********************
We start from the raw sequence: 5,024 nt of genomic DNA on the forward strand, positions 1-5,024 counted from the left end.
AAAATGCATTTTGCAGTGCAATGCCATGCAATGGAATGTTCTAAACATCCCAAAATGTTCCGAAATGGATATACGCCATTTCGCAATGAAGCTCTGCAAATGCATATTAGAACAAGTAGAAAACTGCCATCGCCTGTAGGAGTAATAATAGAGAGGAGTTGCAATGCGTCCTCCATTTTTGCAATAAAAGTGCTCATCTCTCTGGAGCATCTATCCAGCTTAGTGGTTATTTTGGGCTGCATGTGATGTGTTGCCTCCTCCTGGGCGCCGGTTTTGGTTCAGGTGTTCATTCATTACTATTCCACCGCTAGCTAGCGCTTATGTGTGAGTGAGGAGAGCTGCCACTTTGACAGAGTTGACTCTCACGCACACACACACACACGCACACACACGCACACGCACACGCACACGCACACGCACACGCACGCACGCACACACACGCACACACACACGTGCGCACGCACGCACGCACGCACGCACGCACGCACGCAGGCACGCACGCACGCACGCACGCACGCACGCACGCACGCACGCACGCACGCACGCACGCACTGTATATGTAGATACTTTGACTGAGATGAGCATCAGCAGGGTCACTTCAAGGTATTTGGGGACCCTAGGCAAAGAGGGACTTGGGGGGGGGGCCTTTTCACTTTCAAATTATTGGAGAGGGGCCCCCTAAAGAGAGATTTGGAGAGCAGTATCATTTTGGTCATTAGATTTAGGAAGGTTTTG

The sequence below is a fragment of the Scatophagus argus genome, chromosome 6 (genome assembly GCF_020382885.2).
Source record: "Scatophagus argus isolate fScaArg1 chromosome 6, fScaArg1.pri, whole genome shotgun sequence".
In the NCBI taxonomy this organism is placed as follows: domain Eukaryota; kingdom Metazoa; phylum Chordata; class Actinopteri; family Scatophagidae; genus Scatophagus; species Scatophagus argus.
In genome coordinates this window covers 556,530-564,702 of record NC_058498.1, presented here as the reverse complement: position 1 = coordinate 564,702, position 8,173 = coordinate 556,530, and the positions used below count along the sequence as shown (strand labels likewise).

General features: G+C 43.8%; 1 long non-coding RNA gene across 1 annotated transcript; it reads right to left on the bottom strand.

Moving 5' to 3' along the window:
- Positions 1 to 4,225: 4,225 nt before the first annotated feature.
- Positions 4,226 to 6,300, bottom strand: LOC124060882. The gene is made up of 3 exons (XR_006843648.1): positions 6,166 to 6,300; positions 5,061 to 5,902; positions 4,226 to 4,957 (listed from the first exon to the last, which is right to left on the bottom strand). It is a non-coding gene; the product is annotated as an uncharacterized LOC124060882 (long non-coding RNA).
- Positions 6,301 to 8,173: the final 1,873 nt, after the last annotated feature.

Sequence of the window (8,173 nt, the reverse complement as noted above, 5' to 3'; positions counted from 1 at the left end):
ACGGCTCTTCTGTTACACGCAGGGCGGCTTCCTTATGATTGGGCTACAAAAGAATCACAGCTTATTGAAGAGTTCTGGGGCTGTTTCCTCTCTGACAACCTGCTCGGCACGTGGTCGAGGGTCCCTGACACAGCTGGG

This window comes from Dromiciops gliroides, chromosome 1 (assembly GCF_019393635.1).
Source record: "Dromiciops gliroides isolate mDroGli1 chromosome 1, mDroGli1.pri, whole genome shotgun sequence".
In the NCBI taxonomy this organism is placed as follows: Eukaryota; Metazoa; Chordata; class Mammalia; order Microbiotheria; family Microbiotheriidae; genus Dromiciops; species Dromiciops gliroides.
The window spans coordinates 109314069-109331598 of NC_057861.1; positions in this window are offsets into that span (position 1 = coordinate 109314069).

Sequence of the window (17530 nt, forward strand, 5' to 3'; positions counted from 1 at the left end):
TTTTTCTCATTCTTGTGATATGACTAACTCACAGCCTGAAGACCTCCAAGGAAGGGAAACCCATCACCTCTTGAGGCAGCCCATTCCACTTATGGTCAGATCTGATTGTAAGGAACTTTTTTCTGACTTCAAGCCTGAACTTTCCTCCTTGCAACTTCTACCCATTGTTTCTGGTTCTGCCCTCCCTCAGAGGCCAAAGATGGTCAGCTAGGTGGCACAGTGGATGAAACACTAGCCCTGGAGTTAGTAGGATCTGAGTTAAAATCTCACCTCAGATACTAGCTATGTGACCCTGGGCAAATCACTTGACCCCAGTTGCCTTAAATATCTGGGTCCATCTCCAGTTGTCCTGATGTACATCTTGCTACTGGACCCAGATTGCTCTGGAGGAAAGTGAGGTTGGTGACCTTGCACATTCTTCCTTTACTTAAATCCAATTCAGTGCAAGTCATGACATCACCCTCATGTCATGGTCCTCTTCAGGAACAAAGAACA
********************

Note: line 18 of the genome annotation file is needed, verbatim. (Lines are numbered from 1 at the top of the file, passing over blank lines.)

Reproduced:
Sequence of the window (17530 nt, forward strand, 5' to 3'; positions counted from 1 at the left end):